Cat bite abscesses are one of the most common presentations in general practice.
Even in an emergency setting, I see a number of these patients. Usually they are obvious, but, occasionally, they’re not so obvious and the patient comes in lethargic, inappetant and often “painful”.
One thing I’ve learned in my time is a cat bite abscess should be considered for all cats that have pyrexia. For a pyrexic outdoor cat without an obvious cause, I include a whole body clip as part of my diagnostic process. This is because a cat bite can start as a cellulitis and bite wounds are very small.
Whole body clipping may sound dramatic, but it has saved me many times and helped rule out cat bites as a major differential for cats with pyrexia.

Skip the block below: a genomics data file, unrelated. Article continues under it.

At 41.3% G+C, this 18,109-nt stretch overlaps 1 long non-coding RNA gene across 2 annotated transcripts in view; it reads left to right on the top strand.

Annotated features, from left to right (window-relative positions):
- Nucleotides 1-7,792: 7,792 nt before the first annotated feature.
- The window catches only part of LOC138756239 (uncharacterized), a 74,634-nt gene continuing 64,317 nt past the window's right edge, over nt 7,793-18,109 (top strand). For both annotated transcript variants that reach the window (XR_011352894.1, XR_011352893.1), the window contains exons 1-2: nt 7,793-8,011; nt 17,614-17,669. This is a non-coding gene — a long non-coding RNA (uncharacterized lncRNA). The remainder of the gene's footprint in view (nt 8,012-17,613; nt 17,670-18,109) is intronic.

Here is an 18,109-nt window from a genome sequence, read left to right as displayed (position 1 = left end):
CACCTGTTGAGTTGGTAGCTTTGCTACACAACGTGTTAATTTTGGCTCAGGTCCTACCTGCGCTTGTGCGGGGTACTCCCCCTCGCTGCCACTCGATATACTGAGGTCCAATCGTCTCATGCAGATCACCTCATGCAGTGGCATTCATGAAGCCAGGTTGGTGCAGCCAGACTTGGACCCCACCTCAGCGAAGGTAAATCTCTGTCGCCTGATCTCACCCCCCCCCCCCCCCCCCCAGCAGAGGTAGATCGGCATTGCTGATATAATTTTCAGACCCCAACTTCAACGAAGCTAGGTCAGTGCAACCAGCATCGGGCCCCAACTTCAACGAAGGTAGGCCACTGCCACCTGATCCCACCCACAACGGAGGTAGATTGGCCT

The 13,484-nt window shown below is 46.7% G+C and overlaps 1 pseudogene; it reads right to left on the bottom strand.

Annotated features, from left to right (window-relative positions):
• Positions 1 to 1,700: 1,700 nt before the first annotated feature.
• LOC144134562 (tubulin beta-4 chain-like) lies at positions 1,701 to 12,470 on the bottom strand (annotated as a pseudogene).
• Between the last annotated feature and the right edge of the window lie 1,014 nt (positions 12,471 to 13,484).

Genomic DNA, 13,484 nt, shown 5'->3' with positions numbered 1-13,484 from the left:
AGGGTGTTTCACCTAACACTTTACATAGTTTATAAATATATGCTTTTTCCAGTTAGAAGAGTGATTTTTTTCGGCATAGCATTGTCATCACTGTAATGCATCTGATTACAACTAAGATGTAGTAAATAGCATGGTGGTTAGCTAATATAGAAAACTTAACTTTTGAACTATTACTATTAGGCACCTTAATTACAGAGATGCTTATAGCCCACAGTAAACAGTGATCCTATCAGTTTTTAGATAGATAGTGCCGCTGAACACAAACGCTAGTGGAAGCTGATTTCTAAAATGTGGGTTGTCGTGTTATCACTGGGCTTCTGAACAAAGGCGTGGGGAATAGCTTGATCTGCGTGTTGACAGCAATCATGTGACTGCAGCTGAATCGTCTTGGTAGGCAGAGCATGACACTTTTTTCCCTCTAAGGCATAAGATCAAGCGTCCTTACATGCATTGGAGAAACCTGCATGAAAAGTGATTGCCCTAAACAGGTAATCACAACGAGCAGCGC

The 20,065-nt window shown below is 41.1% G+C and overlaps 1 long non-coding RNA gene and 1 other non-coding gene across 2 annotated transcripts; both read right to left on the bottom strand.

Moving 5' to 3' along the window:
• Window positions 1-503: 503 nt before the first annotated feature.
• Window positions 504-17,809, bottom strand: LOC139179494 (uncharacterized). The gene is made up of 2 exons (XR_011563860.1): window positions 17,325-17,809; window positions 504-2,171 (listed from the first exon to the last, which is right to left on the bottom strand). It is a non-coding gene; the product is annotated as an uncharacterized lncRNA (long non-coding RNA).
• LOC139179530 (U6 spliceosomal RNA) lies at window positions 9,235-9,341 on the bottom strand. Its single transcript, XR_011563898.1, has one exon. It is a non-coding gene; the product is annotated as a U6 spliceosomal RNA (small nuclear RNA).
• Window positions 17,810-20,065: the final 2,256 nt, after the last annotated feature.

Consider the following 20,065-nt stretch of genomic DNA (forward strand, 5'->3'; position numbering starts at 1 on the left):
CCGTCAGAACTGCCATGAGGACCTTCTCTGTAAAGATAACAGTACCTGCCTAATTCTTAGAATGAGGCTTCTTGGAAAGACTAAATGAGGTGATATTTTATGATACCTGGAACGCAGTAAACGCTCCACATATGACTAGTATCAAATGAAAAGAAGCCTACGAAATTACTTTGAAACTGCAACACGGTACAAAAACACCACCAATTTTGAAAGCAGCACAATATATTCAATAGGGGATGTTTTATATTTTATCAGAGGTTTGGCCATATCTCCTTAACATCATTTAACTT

Everybody treats cat bite abscesses in their own way, but here’s my approach:
- Any warm, painful area or swelling should be clipped to look for bite wounds.
- I always look for all four tooth marks – you can miss wounds and other developing abscesses by focusing only on the obvious bite wounds.
- You must establish drainage, surgically explore and lavage. This means patients are always placed under heavy sedation or a full anaesthetic. Why do I always recommend this? I have found cat nails, hair and teeth in abscesses before; without removing those foreign bodies, the abscess won’t heal and antibiotics won’t be effective.
- I almost always administer antibiotics, even if I have removed an abscess en bloc and no contamination exists.
- Pain relief is always indicated, depending on the age and stability of the patient. An NSAID is my preference, but only after I have corrected my patient’s fluid deficits, otherwise I select a different type of analgesic.
- Drains? Sometimes I place drains in very large abscesses, but mostly I prefer to close primarily after appropriate debridement.